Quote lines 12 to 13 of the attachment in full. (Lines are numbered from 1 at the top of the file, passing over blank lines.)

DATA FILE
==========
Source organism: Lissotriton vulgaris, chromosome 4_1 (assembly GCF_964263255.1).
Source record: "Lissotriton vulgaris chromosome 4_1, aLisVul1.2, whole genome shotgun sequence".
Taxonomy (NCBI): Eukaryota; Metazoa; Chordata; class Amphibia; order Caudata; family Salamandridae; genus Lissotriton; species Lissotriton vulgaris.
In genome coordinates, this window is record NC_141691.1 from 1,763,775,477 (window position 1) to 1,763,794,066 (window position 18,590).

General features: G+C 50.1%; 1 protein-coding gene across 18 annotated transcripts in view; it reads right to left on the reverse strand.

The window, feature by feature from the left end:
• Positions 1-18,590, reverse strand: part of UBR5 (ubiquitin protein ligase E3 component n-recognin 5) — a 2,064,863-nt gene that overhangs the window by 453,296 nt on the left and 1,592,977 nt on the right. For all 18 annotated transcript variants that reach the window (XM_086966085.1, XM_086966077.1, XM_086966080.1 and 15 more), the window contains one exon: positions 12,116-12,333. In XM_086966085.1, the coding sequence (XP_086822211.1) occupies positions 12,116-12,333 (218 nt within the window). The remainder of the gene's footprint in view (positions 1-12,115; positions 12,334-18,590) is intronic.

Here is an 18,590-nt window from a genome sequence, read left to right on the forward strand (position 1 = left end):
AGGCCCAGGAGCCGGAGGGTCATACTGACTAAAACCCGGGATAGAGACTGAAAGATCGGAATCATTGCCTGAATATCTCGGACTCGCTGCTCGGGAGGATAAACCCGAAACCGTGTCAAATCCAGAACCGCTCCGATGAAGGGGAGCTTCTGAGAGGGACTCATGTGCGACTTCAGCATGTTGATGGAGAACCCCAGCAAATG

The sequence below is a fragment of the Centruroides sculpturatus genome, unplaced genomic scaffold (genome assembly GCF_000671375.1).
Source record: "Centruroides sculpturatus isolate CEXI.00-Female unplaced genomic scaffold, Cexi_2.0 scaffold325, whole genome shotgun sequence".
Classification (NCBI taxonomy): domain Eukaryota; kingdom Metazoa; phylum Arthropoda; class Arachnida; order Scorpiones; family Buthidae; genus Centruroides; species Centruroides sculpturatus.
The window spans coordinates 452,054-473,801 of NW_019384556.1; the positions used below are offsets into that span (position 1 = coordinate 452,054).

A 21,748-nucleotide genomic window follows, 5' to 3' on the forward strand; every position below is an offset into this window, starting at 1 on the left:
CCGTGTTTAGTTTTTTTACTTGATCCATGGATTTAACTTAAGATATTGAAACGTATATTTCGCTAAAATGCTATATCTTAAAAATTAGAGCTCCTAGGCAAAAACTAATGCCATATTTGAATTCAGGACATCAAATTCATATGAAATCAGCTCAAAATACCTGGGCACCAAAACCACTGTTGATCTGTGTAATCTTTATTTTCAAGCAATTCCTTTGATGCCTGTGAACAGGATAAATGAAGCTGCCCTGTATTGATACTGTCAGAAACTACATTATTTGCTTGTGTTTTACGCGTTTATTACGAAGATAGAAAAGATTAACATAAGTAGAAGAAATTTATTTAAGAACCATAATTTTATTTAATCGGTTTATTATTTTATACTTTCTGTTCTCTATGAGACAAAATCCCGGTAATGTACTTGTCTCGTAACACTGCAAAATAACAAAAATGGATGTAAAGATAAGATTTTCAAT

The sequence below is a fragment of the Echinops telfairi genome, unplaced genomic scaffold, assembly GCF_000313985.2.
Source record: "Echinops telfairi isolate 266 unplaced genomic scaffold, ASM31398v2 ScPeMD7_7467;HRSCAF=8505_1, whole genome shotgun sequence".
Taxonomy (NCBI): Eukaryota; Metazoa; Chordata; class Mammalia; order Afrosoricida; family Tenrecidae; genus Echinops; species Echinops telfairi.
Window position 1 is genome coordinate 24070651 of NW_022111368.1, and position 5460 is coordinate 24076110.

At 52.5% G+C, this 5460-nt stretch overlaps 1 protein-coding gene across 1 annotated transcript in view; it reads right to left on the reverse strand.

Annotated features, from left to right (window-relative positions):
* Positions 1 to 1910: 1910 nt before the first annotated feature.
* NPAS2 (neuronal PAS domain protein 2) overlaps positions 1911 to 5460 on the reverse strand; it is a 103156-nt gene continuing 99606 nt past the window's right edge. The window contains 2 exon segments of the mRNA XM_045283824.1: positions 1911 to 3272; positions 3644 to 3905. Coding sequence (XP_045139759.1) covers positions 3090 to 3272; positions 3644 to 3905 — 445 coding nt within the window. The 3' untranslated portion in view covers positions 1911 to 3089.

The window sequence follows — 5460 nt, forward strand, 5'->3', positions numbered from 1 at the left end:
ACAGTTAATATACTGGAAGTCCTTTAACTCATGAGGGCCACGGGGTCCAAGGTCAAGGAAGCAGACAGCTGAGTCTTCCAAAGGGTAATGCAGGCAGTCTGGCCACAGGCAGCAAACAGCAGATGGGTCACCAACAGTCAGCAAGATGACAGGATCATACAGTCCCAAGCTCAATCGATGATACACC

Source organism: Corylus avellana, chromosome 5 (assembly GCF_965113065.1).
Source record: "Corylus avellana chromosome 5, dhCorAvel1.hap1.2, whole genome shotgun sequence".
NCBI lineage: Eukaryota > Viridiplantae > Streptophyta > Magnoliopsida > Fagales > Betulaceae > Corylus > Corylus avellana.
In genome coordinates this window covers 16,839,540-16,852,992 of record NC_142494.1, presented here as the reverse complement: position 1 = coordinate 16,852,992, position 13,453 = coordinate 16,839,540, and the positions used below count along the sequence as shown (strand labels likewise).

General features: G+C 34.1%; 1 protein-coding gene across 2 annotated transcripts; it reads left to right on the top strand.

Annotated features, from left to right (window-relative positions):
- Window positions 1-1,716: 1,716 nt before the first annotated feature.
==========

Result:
Classification (NCBI taxonomy): domain Eukaryota; kingdom Metazoa; phylum Arthropoda; class Arachnida; order Scorpiones; family Buthidae; genus Centruroides; species Centruroides sculpturatus.
The window spans coordinates 452,054-473,801 of NW_019384556.1; the positions used below are offsets into that span (position 1 = coordinate 452,054).